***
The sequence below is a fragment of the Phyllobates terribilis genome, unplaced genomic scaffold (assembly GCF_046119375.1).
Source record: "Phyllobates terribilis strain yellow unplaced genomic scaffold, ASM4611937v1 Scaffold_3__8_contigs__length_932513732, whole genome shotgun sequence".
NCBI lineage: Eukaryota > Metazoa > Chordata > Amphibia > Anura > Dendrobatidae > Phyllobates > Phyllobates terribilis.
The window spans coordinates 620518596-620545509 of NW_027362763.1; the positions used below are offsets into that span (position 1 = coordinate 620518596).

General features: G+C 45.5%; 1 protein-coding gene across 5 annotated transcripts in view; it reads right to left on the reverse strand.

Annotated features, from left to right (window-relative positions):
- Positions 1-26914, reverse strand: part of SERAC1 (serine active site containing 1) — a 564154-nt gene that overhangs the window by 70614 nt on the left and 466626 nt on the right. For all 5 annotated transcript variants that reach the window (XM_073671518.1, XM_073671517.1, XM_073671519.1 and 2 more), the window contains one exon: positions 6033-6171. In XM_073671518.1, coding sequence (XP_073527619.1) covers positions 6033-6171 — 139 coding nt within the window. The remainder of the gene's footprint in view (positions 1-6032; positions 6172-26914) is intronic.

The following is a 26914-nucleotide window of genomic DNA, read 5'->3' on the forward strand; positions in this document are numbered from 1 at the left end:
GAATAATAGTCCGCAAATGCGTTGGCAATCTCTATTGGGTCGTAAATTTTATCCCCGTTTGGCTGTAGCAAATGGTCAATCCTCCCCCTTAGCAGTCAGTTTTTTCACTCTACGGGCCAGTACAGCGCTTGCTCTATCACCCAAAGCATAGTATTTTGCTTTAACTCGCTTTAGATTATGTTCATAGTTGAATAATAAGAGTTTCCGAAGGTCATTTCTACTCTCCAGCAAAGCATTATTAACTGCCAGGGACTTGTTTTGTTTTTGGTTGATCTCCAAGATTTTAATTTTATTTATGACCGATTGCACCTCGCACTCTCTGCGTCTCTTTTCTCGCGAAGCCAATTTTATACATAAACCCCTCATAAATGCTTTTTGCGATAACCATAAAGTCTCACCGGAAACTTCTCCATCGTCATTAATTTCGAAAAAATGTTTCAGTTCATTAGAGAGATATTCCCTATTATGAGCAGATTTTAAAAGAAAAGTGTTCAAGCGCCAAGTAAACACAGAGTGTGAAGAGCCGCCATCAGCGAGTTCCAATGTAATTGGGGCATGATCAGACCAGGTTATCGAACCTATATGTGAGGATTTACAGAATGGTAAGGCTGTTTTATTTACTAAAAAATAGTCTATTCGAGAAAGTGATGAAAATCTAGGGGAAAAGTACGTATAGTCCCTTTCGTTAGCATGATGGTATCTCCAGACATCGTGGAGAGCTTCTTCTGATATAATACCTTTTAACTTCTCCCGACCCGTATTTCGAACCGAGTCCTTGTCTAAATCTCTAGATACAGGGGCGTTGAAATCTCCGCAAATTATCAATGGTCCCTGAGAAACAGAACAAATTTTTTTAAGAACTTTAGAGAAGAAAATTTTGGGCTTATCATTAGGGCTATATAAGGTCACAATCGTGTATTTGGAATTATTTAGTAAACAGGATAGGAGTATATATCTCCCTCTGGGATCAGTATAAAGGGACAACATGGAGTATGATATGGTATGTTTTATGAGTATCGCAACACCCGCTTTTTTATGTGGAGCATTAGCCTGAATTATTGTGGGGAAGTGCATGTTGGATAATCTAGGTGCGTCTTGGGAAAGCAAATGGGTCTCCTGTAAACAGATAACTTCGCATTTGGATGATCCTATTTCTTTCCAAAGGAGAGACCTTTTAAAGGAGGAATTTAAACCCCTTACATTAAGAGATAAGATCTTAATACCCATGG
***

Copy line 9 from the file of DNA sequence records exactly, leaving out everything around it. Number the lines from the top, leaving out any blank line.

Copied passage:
GAATAATAGTCCGCAAATGCGTTGGCAATCTCTATTGGGTCGTAAATTTTATCCCCGTTTGGCTGTAGCAAATGGTCAATCCTCCCCCTTAGCAGTCAGTTTTTTCACTCTACGGGCCAGTACAGCGCTTGCTCTATCACCCAAAGCATAGTATTTTGCTTTAACTCGCTTTAGATTATGTTCATAGTTGAATAATAAGAGTTTCCGAAGGTCATTTCTACTCTCCAGCAAAGCATTATTAACTGCCAGGGACTTGTTTTGTTTTTGGTTGATCTCCAAGATTTTAATTTTATTTATGACCGATTGCACCTCGCACTCTCTGCGTCTCTTTTCTCGCGAAGCCAATTTTATACATAAACCCCTCATAAATGCTTTTTGCGATAACCATAAAGTCTCACCGGAAACTTCTCCATCGTCATTAATTTCGAAAAAATGTTTCAGTTCATTAGAGAGATATTCCCTATTATGAGCAGATTTTAAAAGAAAAGTGTTCAAGCGCCAAGTAAACACAGAGTGTGAAGAGCCGCCATCAGCGAGTTCCAATGTAATTGGGGCATGATCAGACCAGGTTATCGAACCTATATGTGAGGATTTACAGAATGGTAAGGCTGTTTTATTTACTAAAAAATAGTCTATTCGAGAAAGTGATGAAAATCTAGGGGAAAAGTACGTATAGTCCCTTTCGTTAGCATGATGGTATCTCCAGACATCGTGGAGAGCTTCTTCTGATATAATACCTTTTAACTTCTCCCGACCCGTATTTCGAACCGAGTCCTTGTCTAAATCTCTAGATACAGGGGCGTTGAAATCTCCGCAAATTATCAATGGTCCCTGAGAAACAGAACAAATTTTTTTAAGAACTTTAGAGAAGAAAATTTTGGGCTTATCATTAGGGCTATATAAGGTCACAATCGTGTATTTGGAATTATTTAGTAAACAGGATAGGAGTATATATCTCCCTCTGGGATCAGTATAAAGGGACAACATGGAGTATGATATGGTATGTTTTATGAGTATCGCAACACCCGCTTTTTTATGTGGAGCATTAGCCTGAATTATTGTGGGGAAGTGCATGTTGGATAATCTAGGTGCGTCTTGGGAAAGCAAATGGGTCTCCTGTAAACAGATAACTTCGCATTTGGATGATCCTATTTCTTTCCAAAGGAGAGACCTTTTAAAGGAGGAATTTAAACCCCTTACATTAAGAGATAAGATCTTAATACCCATGG